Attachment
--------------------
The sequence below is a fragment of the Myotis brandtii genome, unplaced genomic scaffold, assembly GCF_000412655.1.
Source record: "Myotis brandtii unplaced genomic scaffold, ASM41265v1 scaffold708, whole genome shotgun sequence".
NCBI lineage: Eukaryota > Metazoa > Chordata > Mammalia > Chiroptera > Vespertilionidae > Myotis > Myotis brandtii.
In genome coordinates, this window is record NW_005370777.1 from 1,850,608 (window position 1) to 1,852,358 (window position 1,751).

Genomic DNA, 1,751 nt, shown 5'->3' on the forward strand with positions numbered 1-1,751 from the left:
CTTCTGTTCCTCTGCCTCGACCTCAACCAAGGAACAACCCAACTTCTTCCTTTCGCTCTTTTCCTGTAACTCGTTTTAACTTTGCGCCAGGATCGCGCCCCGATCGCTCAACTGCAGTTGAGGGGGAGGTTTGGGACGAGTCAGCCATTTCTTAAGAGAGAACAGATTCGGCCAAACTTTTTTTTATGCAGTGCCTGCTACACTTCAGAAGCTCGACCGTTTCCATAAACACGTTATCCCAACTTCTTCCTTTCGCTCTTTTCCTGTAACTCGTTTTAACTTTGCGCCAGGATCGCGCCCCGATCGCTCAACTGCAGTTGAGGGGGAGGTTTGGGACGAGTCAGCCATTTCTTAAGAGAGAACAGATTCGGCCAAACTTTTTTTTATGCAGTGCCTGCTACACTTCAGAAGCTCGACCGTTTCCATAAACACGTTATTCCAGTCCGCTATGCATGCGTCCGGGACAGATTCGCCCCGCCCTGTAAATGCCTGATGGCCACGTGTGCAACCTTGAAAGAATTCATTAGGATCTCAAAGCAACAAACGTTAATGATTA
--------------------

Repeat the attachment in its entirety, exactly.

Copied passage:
The sequence below is a fragment of the Myotis brandtii genome, unplaced genomic scaffold, assembly GCF_000412655.1.
Source record: "Myotis brandtii unplaced genomic scaffold, ASM41265v1 scaffold708, whole genome shotgun sequence".
NCBI lineage: Eukaryota > Metazoa > Chordata > Mammalia > Chiroptera > Vespertilionidae > Myotis > Myotis brandtii.
In genome coordinates, this window is record NW_005370777.1 from 1,850,608 (window position 1) to 1,852,358 (window position 1,751).

Genomic DNA, 1,751 nt, shown 5'->3' on the forward strand with positions numbered 1-1,751 from the left:
CTTCTGTTCCTCTGCCTCGACCTCAACCAAGGAACAACCCAACTTCTTCCTTTCGCTCTTTTCCTGTAACTCGTTTTAACTTTGCGCCAGGATCGCGCCCCGATCGCTCAACTGCAGTTGAGGGGGAGGTTTGGGACGAGTCAGCCATTTCTTAAGAGAGAACAGATTCGGCCAAACTTTTTTTTATGCAGTGCCTGCTACACTTCAGAAGCTCGACCGTTTCCATAAACACGTTATCCCAACTTCTTCCTTTCGCTCTTTTCCTGTAACTCGTTTTAACTTTGCGCCAGGATCGCGCCCCGATCGCTCAACTGCAGTTGAGGGGGAGGTTTGGGACGAGTCAGCCATTTCTTAAGAGAGAACAGATTCGGCCAAACTTTTTTTTATGCAGTGCCTGCTACACTTCAGAAGCTCGACCGTTTCCATAAACACGTTATTCCAGTCCGCTATGCATGCGTCCGGGACAGATTCGCCCCGCCCTGTAAATGCCTGATGGCCACGTGTGCAACCTTGAAAGAATTCATTAGGATCTCAAAGCAACAAACGTTAATGATTA